If you are an Archers fan you will be following the storyline of Philip Moss – a modern slave trader and human trafficker.
Most of us would not consider that modern slavery would feature in our supply chains but it is possible and businesses should do all they can to guard against it.
The Modern Slavery Act requires large organisations (those with a global turnover above £36million), to publish a slavery and human trafficking statement every year. They have to set out what steps they are taking to ensure the human trafficking and slavery is not taking place in their supply chains.
The issue is not limited to major corporations. All businesses should be alert to the red flags and take steps to combat it.
Red flags may include:
● A supplier who refuses to participate in due diligence
● Below market value costs without genuine justification
● Failure to be able to provide contracts of employment for staff
● Failure to allow visits to premises
● Employment of a large proportion of young workers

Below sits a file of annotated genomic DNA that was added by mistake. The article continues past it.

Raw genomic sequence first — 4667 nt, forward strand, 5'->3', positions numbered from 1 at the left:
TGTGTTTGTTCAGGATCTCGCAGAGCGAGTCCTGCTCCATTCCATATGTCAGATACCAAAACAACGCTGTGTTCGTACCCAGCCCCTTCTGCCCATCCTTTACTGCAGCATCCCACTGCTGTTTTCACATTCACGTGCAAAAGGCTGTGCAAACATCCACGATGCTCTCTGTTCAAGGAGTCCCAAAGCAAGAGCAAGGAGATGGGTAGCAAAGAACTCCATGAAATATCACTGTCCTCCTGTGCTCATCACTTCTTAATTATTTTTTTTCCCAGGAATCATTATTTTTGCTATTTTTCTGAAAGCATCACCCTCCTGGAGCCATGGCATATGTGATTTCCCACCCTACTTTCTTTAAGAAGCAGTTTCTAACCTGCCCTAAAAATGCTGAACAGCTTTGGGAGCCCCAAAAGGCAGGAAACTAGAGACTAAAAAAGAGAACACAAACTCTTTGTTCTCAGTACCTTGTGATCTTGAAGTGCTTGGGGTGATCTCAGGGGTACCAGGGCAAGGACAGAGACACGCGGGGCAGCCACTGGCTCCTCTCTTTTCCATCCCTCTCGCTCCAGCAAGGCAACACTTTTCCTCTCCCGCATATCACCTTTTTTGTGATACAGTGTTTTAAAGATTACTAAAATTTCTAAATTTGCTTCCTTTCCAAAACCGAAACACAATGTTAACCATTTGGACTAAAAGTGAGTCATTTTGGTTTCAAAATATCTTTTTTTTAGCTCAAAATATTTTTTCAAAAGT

● Employment of a large proportion of migrant workers
● Poor working conditions
If you do come into contact with the workforce then look out for signs of control by management – living arrangements, keeping documents “safe”, control of spending of money. Look out for behavioural signs – are workers appearing frightened? Are they allowed to interact with you? Are there physical signs of abuse?
Smaller businesses can publish a voluntary statement, but a piece of paper is not worth anything unless you implement practical steps and processes – these include carrying out due diligence on your suppliers, including appropriate clauses in contracts, training staff on what to recognise and reporting genuine suspicions to the police.